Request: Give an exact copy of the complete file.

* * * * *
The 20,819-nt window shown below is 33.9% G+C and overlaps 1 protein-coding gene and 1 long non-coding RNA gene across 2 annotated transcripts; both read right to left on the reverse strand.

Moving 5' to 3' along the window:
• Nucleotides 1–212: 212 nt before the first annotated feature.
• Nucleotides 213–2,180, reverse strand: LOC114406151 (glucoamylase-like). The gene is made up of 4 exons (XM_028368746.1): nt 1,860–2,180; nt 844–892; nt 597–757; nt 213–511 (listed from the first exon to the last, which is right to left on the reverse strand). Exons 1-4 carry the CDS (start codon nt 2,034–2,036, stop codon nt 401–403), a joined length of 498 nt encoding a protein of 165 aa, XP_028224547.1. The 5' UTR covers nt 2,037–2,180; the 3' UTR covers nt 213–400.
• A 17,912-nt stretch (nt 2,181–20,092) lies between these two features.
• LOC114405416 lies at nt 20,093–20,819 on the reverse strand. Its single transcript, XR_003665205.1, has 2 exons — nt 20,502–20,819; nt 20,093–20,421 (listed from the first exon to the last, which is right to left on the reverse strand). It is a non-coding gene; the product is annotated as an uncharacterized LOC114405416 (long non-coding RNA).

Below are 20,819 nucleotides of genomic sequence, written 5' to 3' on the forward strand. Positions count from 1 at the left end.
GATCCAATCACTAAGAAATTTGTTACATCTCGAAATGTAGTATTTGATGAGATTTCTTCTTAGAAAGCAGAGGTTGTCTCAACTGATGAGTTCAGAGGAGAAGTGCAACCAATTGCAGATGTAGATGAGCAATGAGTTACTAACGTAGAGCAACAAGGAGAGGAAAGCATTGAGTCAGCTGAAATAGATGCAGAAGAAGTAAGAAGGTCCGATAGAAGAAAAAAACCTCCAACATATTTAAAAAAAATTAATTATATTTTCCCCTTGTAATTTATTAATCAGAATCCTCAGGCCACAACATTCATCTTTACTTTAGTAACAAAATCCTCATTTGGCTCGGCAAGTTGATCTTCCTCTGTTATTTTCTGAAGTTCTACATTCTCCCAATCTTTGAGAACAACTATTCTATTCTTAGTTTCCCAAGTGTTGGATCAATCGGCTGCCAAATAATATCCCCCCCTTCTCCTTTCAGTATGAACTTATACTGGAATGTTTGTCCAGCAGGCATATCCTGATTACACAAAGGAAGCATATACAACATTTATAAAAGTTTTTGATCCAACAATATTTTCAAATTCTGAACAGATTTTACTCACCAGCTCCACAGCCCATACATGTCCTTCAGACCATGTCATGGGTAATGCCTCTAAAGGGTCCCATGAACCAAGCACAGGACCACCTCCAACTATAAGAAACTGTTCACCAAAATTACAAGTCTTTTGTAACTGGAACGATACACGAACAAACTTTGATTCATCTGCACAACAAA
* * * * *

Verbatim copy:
The 20,819-nt window shown below is 33.9% G+C and overlaps 1 protein-coding gene and 1 long non-coding RNA gene across 2 annotated transcripts; both read right to left on the reverse strand.

Moving 5' to 3' along the window:
• Nucleotides 1–212: 212 nt before the first annotated feature.
• Nucleotides 213–2,180, reverse strand: LOC114406151 (glucoamylase-like). The gene is made up of 4 exons (XM_028368746.1): nt 1,860–2,180; nt 844–892; nt 597–757; nt 213–511 (listed from the first exon to the last, which is right to left on the reverse strand). Exons 1-4 carry the CDS (start codon nt 2,034–2,036, stop codon nt 401–403), a joined length of 498 nt encoding a protein of 165 aa, XP_028224547.1. The 5' UTR covers nt 2,037–2,180; the 3' UTR covers nt 213–400.
• A 17,912-nt stretch (nt 2,181–20,092) lies between these two features.
• LOC114405416 lies at nt 20,093–20,819 on the reverse strand. Its single transcript, XR_003665205.1, has 2 exons — nt 20,502–20,819; nt 20,093–20,421 (listed from the first exon to the last, which is right to left on the reverse strand). It is a non-coding gene; the product is annotated as an uncharacterized LOC114405416 (long non-coding RNA).

Below are 20,819 nucleotides of genomic sequence, written 5' to 3' on the forward strand. Positions count from 1 at the left end.
GATCCAATCACTAAGAAATTTGTTACATCTCGAAATGTAGTATTTGATGAGATTTCTTCTTAGAAAGCAGAGGTTGTCTCAACTGATGAGTTCAGAGGAGAAGTGCAACCAATTGCAGATGTAGATGAGCAATGAGTTACTAACGTAGAGCAACAAGGAGAGGAAAGCATTGAGTCAGCTGAAATAGATGCAGAAGAAGTAAGAAGGTCCGATAGAAGAAAAAAACCTCCAACATATTTAAAAAAAATTAATTATATTTTCCCCTTGTAATTTATTAATCAGAATCCTCAGGCCACAACATTCATCTTTACTTTAGTAACAAAATCCTCATTTGGCTCGGCAAGTTGATCTTCCTCTGTTATTTTCTGAAGTTCTACATTCTCCCAATCTTTGAGAACAACTATTCTATTCTTAGTTTCCCAAGTGTTGGATCAATCGGCTGCCAAATAATATCCCCCCCTTCTCCTTTCAGTATGAACTTATACTGGAATGTTTGTCCAGCAGGCATATCCTGATTACACAAAGGAAGCATATACAACATTTATAAAAGTTTTTGATCCAACAATATTTTCAAATTCTGAACAGATTTTACTCACCAGCTCCACAGCCCATACATGTCCTTCAGACCATGTCATGGGTAATGCCTCTAAAGGGTCCCATGAACCAAGCACAGGACCACCTCCAACTATAAGAAACTGTTCACCAAAATTACAAGTCTTTTGTAACTGGAACGATACACGAACAAACTTTGATTCATCTGCACAACAAA